This way, if someone should catch a bad comment out of hours, they will have no idea how to handle it in a way vaguely coherent with company culture and policies.
Important note: Irony aside, in truth, negative social media fall out is relatively rare, and often exaggerated in the imagination of those willing to get on the social media revolution but scared to. Also, if it ever happens, you can often “catch” the negative publicity and turn it into something positive. Social Media’s young history is already awash with examples of companies that managed to do this through a witty come back, or a generous gesture.
6) Never think RoI:
Any intern can massacre social media budget/overheads by spending a summer tweeting the drone footage of himself at Glasto on Periscope because well, that’s the new thing! This shall not do. The proper executor of social media budgets must see farther. Visionary, he/she will ensure that he “does” social media de facto, with only contempt for such concepts as internal efficiency or outcomes secured.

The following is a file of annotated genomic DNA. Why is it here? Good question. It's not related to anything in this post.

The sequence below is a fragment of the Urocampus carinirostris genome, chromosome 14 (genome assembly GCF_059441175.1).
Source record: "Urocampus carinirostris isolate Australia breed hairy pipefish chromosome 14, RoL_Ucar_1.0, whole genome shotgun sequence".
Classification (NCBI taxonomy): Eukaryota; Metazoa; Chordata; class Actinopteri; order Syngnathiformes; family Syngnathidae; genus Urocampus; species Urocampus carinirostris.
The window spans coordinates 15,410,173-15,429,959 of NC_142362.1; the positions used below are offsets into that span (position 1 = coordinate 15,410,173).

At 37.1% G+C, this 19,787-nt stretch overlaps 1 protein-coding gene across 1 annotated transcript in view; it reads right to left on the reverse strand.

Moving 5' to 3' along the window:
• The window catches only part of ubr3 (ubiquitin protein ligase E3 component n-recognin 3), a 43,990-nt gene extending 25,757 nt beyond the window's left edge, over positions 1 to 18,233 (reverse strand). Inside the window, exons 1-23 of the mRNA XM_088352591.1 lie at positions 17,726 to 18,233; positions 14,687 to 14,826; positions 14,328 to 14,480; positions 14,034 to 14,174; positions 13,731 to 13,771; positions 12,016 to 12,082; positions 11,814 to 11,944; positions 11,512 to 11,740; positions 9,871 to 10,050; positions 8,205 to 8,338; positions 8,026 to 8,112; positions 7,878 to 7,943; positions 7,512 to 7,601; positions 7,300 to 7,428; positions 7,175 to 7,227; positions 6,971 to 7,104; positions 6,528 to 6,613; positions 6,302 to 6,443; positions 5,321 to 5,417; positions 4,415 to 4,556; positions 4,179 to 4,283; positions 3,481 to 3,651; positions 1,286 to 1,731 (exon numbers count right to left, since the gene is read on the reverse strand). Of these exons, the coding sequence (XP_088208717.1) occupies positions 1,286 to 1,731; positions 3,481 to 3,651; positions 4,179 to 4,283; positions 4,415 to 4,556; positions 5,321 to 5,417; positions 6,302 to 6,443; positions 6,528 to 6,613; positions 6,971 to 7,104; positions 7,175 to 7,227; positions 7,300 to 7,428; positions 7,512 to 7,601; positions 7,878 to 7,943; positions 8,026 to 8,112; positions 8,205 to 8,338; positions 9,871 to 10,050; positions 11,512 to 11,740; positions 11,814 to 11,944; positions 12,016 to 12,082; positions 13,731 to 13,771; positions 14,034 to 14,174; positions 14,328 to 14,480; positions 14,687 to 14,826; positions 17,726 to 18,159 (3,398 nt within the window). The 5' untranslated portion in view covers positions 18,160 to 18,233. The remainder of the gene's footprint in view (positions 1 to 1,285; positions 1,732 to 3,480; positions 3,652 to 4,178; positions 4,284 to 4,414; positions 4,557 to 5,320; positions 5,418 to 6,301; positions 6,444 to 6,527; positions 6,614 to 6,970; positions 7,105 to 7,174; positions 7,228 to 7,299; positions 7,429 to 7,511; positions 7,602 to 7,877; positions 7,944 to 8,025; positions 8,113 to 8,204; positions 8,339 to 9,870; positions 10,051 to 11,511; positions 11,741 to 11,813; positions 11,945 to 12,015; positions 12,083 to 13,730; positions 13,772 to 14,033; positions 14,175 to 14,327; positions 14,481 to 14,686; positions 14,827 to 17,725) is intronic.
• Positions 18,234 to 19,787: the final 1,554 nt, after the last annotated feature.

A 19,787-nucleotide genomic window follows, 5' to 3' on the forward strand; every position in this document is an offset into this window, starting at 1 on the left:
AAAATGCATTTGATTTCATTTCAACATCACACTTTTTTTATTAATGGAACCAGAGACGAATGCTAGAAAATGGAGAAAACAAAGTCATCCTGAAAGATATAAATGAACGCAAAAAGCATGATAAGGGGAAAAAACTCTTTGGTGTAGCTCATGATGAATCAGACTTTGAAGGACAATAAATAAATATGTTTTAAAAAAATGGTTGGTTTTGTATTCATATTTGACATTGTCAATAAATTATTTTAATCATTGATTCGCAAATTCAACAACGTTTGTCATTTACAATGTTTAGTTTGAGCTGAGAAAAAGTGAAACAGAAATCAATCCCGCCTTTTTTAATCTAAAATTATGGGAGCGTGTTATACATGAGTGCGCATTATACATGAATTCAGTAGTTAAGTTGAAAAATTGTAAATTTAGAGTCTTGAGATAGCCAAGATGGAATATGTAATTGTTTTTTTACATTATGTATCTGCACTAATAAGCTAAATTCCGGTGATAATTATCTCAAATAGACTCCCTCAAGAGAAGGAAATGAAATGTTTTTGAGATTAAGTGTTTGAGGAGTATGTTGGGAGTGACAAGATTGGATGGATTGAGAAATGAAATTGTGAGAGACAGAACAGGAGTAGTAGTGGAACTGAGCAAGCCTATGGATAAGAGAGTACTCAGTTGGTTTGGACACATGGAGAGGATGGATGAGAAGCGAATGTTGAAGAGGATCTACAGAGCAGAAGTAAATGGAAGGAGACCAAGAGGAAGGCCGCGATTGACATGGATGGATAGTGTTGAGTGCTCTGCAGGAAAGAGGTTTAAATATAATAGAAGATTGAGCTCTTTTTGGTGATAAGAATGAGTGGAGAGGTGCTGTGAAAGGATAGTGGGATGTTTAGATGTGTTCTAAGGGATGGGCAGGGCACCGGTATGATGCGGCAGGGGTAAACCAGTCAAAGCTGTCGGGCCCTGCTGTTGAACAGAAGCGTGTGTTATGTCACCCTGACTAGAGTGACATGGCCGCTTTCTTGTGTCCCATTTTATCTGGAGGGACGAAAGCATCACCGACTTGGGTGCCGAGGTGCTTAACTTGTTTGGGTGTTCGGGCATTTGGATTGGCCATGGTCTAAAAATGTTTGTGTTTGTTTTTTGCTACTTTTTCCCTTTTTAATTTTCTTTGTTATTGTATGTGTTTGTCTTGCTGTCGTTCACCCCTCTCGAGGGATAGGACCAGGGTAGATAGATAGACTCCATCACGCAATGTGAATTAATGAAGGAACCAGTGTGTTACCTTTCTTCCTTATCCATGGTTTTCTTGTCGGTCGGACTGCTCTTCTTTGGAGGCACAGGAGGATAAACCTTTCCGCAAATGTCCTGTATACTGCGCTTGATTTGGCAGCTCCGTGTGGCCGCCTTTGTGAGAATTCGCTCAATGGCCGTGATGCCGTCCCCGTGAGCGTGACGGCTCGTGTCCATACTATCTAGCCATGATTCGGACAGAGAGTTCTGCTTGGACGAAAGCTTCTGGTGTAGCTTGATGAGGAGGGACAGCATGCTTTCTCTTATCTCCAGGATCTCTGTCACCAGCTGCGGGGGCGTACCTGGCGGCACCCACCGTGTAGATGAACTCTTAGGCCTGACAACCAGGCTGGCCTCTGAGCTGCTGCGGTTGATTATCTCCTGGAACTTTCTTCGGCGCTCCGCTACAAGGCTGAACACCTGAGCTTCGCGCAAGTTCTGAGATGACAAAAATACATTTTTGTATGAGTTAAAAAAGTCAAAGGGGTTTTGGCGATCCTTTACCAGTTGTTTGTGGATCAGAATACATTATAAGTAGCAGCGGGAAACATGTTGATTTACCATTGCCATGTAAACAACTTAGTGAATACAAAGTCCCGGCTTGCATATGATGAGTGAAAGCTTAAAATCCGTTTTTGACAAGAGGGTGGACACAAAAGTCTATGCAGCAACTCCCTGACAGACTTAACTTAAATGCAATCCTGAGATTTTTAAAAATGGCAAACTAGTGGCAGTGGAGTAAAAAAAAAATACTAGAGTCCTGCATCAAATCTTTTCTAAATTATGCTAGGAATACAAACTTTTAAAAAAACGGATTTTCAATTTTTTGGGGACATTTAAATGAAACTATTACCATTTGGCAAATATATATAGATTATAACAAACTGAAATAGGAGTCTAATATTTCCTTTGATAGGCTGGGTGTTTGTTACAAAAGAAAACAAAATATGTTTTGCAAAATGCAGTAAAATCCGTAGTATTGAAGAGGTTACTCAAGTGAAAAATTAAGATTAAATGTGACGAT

– Only track vanity metrics such as “likes”: No matter if 3 out of your 4 likes come from your boss / nana / your best mate who’s too busy to actually read it.
– Ensure you do not convert the traffic: Sound Social Media generates extra traffic to your website, your aircraft carrier, what you control. So if some extra traffic ever comes to the website, ENSURE YOU DO NOT CONVERT IT INTO LEADS!!! You MUST make sure this extra traffic ends up splashing about in the interweb ether! No landing pages, no email magnet, and no Thank you pages!
7) No 80/20 mindset
Strangely most managers understand the vital need to focus first on what will bring the most results / reward, for the least amount of investment. Yet when it comes to social media or inbound marketing farcical waste is the word! Example: